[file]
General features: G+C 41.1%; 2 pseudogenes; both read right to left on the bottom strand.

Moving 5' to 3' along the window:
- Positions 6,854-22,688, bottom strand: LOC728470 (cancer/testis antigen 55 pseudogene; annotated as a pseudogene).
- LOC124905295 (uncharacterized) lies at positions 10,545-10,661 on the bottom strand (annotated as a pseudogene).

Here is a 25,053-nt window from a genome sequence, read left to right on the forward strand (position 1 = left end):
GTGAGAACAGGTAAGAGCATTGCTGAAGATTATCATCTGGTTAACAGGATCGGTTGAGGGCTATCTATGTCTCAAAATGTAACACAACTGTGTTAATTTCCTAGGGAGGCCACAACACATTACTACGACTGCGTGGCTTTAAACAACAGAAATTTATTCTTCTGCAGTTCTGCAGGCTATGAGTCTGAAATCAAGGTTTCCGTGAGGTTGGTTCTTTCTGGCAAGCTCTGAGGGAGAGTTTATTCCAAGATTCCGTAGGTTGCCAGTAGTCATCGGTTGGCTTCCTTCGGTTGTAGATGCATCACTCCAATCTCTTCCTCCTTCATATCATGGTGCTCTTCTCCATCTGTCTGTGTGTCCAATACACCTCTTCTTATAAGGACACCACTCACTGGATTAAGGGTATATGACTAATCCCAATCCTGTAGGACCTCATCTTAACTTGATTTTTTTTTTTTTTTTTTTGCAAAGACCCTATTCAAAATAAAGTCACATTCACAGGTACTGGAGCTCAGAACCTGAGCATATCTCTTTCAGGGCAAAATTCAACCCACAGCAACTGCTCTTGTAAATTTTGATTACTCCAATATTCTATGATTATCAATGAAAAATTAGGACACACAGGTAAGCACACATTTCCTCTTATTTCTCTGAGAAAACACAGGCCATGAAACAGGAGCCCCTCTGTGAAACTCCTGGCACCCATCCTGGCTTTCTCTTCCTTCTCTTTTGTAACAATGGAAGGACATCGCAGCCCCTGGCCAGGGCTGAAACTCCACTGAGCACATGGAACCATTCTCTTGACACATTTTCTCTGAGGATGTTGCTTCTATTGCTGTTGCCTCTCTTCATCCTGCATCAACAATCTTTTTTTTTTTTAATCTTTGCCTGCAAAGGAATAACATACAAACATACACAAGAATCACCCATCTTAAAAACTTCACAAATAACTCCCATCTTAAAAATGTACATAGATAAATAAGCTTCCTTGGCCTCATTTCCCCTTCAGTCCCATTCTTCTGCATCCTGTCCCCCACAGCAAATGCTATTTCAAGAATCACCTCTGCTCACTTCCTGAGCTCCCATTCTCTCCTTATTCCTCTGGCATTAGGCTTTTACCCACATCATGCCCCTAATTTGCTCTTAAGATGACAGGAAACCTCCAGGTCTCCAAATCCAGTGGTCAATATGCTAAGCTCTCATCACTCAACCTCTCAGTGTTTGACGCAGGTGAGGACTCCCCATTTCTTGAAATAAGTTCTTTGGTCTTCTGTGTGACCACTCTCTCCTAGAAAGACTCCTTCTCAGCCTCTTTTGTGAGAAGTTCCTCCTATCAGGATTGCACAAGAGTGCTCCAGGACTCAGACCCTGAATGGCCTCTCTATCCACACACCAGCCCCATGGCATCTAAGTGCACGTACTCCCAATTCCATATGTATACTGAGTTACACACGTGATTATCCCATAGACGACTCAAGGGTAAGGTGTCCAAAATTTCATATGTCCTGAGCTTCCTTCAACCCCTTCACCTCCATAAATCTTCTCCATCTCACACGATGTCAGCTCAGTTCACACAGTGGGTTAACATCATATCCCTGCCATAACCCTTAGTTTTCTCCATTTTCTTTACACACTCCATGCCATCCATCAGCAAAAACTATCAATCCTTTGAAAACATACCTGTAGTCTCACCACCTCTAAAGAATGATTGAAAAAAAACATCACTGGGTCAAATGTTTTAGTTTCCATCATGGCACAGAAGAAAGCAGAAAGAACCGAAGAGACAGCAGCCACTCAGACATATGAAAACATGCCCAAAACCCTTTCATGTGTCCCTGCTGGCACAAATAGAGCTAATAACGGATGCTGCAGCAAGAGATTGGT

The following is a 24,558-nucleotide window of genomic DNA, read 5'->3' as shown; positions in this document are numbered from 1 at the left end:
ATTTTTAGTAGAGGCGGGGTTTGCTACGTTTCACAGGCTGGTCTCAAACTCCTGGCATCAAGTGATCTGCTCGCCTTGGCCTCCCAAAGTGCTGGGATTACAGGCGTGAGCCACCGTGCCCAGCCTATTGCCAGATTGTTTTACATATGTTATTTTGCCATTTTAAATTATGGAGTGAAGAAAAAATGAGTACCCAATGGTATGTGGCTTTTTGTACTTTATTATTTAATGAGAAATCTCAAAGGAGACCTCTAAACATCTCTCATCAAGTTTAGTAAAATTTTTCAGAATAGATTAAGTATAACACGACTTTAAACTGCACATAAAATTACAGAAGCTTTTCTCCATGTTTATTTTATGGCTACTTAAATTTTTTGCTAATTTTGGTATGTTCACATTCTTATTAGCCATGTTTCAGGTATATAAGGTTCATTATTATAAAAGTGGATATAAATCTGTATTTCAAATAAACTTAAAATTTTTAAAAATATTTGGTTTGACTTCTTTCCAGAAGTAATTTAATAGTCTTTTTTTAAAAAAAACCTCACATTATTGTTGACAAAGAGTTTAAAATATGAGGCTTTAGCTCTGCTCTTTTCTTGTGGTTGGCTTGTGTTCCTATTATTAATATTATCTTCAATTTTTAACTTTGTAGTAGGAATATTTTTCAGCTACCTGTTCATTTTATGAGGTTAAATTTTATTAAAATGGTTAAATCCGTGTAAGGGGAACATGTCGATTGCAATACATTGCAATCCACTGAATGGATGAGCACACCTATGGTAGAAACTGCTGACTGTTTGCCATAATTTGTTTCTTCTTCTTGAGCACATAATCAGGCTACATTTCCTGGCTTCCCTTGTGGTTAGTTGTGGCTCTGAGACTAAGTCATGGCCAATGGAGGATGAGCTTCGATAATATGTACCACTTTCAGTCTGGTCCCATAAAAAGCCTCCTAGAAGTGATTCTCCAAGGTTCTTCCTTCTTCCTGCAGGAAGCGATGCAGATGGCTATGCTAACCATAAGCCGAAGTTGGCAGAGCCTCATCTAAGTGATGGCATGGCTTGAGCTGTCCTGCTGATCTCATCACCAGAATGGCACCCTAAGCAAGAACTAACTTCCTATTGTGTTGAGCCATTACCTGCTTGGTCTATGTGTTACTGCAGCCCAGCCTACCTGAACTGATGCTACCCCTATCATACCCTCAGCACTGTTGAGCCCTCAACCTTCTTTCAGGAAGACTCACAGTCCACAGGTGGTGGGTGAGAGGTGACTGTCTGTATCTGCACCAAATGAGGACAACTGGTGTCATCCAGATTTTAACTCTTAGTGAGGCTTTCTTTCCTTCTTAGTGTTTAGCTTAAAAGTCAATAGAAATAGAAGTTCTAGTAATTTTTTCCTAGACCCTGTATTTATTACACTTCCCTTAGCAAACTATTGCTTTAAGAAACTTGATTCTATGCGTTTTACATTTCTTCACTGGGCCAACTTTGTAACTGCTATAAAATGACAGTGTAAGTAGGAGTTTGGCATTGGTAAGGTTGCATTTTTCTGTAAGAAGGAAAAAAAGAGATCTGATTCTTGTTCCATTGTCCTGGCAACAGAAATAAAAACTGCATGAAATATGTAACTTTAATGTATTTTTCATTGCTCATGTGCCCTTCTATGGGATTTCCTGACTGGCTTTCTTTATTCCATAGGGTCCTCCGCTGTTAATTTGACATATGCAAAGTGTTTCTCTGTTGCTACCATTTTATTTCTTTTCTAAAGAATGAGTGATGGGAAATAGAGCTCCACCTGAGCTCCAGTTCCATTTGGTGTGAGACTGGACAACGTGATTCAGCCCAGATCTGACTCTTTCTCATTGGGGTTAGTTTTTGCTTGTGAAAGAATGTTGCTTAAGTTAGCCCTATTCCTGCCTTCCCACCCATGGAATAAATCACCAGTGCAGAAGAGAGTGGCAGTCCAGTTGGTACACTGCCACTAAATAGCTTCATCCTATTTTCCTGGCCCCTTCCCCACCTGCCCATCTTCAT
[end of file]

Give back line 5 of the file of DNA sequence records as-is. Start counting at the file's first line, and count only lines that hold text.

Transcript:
Here is a 25,053-nt window from a genome sequence, read left to right on the forward strand (position 1 = left end):